• Sense of Urgency:  I always tell my own family I am tired of “I will” and “Paying it forward”.   I want my students to have that sense of  “doing it now” because life moves quickly and we will only be together in class for a 9 months!  I want them to know the ‘why’ they need to learn and how important that is to them.  I already use “I can” statements to share learning objectives with students and ask them “WHY is this important to you?”  I think that is why I am excited about the D5.  It seems to fit what I believe as well.
  • Stamina/Resilience:  Keep Calm and Carry on… We need to move forward regardless.  We all need to learn to hold our focus and be able to ‘do’ something for an extended amount of time.  There are some things that can be accomplished well quickly, but others that need time, practice and reflection if we are to become really good at it!  Oh…and moving on does not mean leaving gaps…stamina is about doing it until we can do is well!
Thank you for putting this book study together.  I am truly grateful because I was heading in this direction of learning and implementing the Daily 5.  Your book study is helping me to truly reflect and approach this new instructional strategy with thoughtfulness and insight.

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The Daily 5 Book Study – Chapter 1 – focus on 4th grade

Staring a book review on the Daily 5. I love that I could download it for my NOOK!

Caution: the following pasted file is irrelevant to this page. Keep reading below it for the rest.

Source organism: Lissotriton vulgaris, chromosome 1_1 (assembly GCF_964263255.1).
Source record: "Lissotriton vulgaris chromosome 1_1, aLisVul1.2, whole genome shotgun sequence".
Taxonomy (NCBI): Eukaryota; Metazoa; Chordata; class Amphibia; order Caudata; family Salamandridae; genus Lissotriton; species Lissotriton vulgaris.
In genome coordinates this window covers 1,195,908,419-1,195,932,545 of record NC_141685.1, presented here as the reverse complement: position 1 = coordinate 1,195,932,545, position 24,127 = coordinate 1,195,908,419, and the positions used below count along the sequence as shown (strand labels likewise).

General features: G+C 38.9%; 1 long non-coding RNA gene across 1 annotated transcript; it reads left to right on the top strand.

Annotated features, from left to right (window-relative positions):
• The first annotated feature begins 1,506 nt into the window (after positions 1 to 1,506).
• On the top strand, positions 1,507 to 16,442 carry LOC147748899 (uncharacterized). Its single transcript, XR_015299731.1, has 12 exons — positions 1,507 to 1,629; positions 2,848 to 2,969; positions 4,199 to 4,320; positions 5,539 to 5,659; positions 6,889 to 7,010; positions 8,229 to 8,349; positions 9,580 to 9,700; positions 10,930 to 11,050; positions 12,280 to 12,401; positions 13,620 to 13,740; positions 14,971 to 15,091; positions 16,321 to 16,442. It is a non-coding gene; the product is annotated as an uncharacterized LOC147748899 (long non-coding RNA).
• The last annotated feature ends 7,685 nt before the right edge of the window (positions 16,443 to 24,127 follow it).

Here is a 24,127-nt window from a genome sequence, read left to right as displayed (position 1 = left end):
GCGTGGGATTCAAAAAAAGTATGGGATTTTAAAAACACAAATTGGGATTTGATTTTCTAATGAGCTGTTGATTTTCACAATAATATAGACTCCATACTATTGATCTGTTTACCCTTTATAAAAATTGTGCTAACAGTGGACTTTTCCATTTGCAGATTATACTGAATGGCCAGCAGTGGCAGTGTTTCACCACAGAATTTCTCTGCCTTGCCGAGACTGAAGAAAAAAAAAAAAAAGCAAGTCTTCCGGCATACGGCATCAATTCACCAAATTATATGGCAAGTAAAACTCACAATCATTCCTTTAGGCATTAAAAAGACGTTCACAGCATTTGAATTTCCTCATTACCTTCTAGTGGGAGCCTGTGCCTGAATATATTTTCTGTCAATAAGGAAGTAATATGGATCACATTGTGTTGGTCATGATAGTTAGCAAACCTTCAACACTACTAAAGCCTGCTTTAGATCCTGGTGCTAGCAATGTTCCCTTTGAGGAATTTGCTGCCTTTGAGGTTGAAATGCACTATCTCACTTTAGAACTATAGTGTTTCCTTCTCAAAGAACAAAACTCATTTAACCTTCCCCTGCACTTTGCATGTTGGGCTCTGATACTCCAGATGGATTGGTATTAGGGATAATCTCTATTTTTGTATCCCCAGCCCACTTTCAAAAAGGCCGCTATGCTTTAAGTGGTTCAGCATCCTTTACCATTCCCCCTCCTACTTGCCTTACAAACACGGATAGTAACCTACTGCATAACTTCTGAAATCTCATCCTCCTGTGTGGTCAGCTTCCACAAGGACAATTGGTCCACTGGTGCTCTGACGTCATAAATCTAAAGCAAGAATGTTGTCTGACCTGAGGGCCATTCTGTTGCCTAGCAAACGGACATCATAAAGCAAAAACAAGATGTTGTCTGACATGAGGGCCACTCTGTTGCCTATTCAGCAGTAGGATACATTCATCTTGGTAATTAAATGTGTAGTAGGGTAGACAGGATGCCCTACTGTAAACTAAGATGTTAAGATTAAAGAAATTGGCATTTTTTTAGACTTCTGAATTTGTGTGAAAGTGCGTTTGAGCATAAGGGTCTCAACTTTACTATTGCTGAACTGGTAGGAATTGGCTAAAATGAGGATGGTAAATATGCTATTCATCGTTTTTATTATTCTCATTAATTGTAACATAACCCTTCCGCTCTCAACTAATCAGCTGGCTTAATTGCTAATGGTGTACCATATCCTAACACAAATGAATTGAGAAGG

I was researching the Daily 5 because I will be implementing the program in my 4th grade classroom next year.

I enjoy collaborating and learning from others so I was excited to find a Daily 5 book review hosted by Suesstastic Classroom Inspiration.  I found some bloggers and some wordpressers to link up with and am excited to learn and gain ideas.

I’m already about pg 55 out of around 90 pages in the text.  So the Daily 5 is not a long read…but it’s full of good information and I love the research links.  (I’m a Sheldon when it comes to researched based teaching and learning.)

This is my first book review on-line.  I don’t always type as fast as I think…so my disclaimer is that the any errors are my own.  Being that this is my reflective blogs/journal…that suits me just fine.

Here are the questions…

1. On pages 4-6, the authors present two different pictures of their classrooms. In thinking about and reflecting on your own practice, how would you characterize your literacy block? Does it look more like the first or second scenario, or is it somewhere in between? How will you change it?

This past year I taught science and gifted…but previously I’d say my literacy block was in between.  I did all sorts of small group, changing centers work.  My students became independent for the most part…but I definitely had those wanderers.